The American Civil Liberties Union sued Rita Cline for displaying posters, supplied by the American Family Association, bearing the national motto. But U.S. District Judge Sam Crow ruled the ACLU complaint was "groundless" and without any factual or legal foundation. Cline says she hopes her victory will inspire other public officials to stand up for their constitutional rights.

        "I think what we're going to see as a result of this is...a lot more people coming out, especially public officials. People say that public officials don't have any right to say and express their beliefs, whether they're personal or religious. That's not the case," Cline says. "That's not what this country was founded on, that's not what our constitution says. And I believe Judge Sam Crow's ruling sent that message strong and clear."

       Cline believes the ACLU underestimated her resolve, thinking she would cave into pressure like others. But Cline says she made it clear she was not afraid of the ACLU.

'Ten Commandments Judge' Plans to Take His Plaque With Him as He Moves Up
By Allie Martin and Jody Brown

        (AgapePress) - The new chief justice of the Alabama Supreme Court has promised to take the Ten Commandments with him to the state capitol in Montgomery.

       Chief Justice Roy Moore became a leader in the Christian conservative movement in 1995 when the American Civil Liberties Union sued him over a hand-carved copy of the Ten Commandments hanging in his circuit court in Gadsden, Alabama. The case ended several years later, unresolved on legal technicalities, but the Ten Commandments stayed on Moore's courtroom wall.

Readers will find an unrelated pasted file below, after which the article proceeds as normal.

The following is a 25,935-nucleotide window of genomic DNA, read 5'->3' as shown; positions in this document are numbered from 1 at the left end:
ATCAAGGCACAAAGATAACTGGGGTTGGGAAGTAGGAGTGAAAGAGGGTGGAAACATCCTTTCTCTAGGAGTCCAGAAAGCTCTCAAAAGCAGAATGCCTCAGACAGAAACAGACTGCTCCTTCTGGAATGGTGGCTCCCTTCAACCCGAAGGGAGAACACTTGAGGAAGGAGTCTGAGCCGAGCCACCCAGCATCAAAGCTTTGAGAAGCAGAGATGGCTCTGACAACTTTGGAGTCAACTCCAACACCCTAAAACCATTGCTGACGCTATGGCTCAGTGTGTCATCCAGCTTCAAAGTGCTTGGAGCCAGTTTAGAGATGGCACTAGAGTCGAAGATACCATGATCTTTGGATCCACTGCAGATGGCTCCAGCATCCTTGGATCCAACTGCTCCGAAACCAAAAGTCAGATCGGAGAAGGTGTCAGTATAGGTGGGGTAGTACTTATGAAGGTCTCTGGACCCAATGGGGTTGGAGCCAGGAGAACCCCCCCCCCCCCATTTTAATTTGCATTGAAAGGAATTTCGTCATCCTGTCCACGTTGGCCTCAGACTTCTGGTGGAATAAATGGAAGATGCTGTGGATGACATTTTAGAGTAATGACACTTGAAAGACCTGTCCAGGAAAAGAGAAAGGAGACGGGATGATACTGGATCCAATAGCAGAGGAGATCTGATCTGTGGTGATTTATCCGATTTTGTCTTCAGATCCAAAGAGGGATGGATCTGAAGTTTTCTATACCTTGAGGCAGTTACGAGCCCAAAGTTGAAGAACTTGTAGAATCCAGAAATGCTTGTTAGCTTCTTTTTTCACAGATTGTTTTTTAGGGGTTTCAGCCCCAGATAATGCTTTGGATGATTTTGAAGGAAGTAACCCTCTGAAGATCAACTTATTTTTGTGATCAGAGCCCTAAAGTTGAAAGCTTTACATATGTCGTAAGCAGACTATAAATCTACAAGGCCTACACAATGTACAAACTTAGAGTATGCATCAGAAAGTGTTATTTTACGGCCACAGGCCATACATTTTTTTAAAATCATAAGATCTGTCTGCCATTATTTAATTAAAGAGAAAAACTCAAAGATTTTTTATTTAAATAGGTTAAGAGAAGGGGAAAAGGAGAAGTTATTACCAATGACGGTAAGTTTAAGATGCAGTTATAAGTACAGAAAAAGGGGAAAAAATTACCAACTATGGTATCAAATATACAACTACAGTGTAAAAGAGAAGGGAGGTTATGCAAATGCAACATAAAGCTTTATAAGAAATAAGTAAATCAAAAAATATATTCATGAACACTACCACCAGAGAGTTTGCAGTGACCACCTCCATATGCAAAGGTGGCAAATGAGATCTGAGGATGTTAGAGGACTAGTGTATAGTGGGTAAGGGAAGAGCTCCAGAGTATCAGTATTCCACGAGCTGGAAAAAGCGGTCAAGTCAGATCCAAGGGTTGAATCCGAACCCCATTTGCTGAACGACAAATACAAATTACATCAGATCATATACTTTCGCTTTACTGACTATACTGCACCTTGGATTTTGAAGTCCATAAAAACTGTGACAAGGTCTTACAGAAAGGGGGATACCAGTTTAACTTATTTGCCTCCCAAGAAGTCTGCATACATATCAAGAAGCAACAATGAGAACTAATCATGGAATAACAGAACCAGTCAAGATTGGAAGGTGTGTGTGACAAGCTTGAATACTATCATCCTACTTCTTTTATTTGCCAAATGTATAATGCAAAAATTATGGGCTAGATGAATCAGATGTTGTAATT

Moore has promised to take the Ten Commandments to Montgomery, but so far has not said where he will hang the plaque, despite the barrage of questions concerning the issue since his election in November. Perry Hooper, Sr., whose retirement from the bench left the chief justice seat open, notes that the U.S. Supreme Court has a painting of Moses holding tablets that represent the Ten Commandments. He says that may offer some precedent for hanging Moore's plaque in the Alabama courtroom. The Mobile Register reports that except for a clock, some light fixtures, and the words "Supreme Court of Alabama," the walls of the courtroom in Montgomery are bare.

       No one seems to know what rules exist for decorating the Supreme Court. But a fellow Republican and newly elected Supreme Court justice, Bernard Harwood, believes the members of the court would be willing to discuss the subject "in good faith." He said he himself would "keep an open mind" about it, but because he has not discussed with the other court members, he stopped short of predicting the outcome of such a discussion. The Alabama chapter of the ACLU has made no statements thus far on the matter.        During his campaign for the chief justice post, Moore's campaign billboards stated he was "still fighting for the Ten Commandments."